The Past in the Present

An important political fact that most Americans ignore about Venezuela is that several polls conducted during the democratic, pre-Chávez period consistently showed that most Venezuelans believed the following, as weird as it may appear:

1. The country is rich and its wealth belongs to everybody; a complementary fact being that populism is the best political and economic system, a belief that assumes nobody has to work hard. That’s what oil is for, a God-given buffer against life’s hard realities.

2. Since it is a fact that the country is rich but the majority of the people is poor, the only acceptable explanation for a populist mindset is that somebody is stealing their due through corruption, specifically political corruption, the root cause of most of the country’s problems according to populist man.

3. The solution to the country’s problems, therefore, is a strong leader who would redistribute the innate wealth of the country justly and fairly, punish the corrupt politicians and refound the populist system of the Golden Era of the nineteen fifties and sixties. Venezuelans thought they had found their man in Chávez.

The Venezuelan Middle Class

“It also explains the 20th century collapse of democracy into dictatorship in Central and Eastern Europe, in South America and the many new 20th century nations of the Third World, and elsewhere: no middle class means no habits of self-restraint and compromise as are generated by trade.” Jacques Barzun, From Dawn to Decadence: 500 Years of Western Cultural Life, HarperCollins, New York, 2000, p. 268.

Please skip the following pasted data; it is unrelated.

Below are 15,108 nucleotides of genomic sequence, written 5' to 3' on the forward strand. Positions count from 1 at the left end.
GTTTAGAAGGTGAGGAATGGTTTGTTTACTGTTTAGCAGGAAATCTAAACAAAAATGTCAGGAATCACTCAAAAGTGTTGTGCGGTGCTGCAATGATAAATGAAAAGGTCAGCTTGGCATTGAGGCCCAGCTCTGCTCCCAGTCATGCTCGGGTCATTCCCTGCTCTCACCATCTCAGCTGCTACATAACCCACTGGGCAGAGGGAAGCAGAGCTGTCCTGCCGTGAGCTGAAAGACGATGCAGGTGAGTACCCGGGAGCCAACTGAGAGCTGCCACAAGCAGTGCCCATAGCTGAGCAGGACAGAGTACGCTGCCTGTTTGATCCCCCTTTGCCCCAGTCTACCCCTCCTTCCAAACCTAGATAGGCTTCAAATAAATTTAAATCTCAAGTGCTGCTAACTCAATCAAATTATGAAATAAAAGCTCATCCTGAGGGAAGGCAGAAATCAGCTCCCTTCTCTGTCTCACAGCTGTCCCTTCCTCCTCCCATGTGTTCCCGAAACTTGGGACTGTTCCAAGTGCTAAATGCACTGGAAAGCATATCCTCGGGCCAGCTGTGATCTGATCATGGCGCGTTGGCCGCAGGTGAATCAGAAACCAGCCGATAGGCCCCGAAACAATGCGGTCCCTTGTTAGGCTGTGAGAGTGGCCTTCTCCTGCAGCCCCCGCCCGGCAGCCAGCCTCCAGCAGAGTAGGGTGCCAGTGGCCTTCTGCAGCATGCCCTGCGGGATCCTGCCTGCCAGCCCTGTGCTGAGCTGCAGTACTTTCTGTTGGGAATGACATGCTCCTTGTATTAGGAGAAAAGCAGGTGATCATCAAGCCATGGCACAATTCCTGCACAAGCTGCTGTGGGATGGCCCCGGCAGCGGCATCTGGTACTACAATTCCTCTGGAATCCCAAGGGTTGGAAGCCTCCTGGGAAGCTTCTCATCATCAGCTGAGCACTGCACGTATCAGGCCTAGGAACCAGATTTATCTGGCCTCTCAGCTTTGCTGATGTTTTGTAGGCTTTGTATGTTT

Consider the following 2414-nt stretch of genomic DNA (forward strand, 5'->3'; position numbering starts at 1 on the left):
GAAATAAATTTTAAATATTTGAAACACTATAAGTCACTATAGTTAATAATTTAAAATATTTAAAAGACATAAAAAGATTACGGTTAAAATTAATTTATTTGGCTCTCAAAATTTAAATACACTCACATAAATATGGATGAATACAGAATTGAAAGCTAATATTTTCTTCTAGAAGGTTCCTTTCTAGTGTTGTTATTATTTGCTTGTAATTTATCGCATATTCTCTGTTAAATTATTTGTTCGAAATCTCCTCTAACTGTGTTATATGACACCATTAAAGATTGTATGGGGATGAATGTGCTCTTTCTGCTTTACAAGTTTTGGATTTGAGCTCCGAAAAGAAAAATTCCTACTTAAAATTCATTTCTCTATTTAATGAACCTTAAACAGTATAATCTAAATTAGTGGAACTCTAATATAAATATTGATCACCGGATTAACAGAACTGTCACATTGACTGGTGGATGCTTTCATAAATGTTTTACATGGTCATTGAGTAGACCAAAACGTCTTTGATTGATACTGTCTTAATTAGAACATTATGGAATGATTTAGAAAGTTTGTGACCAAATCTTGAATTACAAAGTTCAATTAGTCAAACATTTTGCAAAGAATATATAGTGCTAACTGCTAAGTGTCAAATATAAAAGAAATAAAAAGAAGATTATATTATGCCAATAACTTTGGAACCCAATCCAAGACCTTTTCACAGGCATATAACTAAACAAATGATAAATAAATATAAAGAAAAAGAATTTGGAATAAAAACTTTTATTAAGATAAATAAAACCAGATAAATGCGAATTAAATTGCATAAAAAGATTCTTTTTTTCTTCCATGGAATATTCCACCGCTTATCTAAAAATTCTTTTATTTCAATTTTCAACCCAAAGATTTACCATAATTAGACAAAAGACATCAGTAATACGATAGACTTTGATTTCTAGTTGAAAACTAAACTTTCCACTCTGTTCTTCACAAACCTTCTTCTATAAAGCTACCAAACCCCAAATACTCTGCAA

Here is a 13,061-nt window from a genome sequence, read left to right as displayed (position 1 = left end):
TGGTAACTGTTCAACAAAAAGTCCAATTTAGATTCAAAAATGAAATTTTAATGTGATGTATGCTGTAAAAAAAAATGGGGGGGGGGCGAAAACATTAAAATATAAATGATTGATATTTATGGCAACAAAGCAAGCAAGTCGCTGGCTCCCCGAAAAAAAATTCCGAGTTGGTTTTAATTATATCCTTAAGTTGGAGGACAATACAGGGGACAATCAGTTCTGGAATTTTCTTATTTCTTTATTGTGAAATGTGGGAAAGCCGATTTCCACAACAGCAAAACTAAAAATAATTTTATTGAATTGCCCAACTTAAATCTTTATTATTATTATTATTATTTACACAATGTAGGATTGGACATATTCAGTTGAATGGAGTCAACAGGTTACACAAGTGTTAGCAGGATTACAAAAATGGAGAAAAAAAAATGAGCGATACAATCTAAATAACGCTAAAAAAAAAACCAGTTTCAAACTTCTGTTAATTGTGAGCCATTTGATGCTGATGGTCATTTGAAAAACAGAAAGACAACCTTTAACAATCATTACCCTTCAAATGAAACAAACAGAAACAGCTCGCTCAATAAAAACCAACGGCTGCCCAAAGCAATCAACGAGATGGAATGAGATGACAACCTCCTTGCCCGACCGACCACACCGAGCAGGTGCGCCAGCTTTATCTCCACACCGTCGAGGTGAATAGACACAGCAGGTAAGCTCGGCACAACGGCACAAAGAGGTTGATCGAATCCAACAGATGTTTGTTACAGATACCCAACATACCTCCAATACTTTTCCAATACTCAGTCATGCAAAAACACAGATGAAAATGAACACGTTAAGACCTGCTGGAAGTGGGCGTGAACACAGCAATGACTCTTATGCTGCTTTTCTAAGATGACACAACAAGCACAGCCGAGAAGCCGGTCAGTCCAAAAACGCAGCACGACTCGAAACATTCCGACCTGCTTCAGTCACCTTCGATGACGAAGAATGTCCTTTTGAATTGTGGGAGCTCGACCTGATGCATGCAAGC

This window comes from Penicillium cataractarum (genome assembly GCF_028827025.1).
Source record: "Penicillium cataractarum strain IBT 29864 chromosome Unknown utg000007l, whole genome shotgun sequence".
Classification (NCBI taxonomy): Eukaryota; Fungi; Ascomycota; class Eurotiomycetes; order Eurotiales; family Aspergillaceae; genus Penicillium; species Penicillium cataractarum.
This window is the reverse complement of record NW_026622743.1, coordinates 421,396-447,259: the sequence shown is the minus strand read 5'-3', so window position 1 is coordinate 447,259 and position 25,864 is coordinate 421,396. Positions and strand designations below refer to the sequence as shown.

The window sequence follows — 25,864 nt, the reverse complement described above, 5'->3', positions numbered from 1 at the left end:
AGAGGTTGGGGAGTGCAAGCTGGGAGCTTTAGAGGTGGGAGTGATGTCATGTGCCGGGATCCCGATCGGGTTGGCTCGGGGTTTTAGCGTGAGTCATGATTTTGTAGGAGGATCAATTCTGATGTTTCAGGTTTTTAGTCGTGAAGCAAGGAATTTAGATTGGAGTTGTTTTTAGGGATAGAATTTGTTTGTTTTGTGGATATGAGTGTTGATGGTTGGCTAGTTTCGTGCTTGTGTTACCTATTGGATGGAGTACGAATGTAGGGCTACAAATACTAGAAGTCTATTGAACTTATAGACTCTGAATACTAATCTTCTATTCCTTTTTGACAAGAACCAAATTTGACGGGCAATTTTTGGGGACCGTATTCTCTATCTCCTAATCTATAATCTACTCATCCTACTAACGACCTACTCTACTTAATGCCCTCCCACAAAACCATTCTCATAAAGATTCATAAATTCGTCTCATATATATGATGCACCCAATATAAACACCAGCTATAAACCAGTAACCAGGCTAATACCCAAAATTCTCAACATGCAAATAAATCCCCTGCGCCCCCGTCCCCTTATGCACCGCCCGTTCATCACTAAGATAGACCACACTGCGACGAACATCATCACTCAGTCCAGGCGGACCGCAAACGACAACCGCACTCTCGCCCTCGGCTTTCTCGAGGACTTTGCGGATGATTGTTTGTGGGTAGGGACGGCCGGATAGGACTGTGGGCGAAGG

A real middle class, the bourgeoisie imagined by Jacques Barzun, the one that inspired Adam Smith, doesn’t exist, has never existed in Venezuela: a capitalist and industrialist bourgeoisie, the class who is both cause and effect of the capitalist system with its distinctiveness of productivity, prudence, frugality, love of liberty and property rights, a class that would put forth a national liberal ideology through a political party of its own, never appeared in Venezuela. The reason why is that the capitalist system never took hold in the country, as I (and others) have written before. What little entrepreneurship exists in Venezuela developed in the last fifty years and was mostly confined to a few families who made themselves very rich by exploiting the opportunities offered by the populist state, with little or no risk-taking on their part, and whose few and inefficient industries have made little progressive impact in economic, social and political terms, the opposite of the giants who created capitalism in Western countries and multiplied themselves, big and small, in countless ways to make the system self-sustaining. Worse yet, the modern alternative of imposing a successful capitalist system by means of an authoritarian state, as happened in Taiwan, Singapore, South Korea and Chile, didn’t happen in Venezuela due to the relatively strong democratic tradition of the last four decades and the sense of entitlement presupposed in the populist beliefs listed above. A more “organic” reason for the lack of a bourgeoisie is perhaps that the populist state and its public enterprises could only give birth to populist man, a creature who combines the worst of socialist man (political and economic anomie) with the worst of post-modern, capitalist man (irresponsibility and sense of entitlement).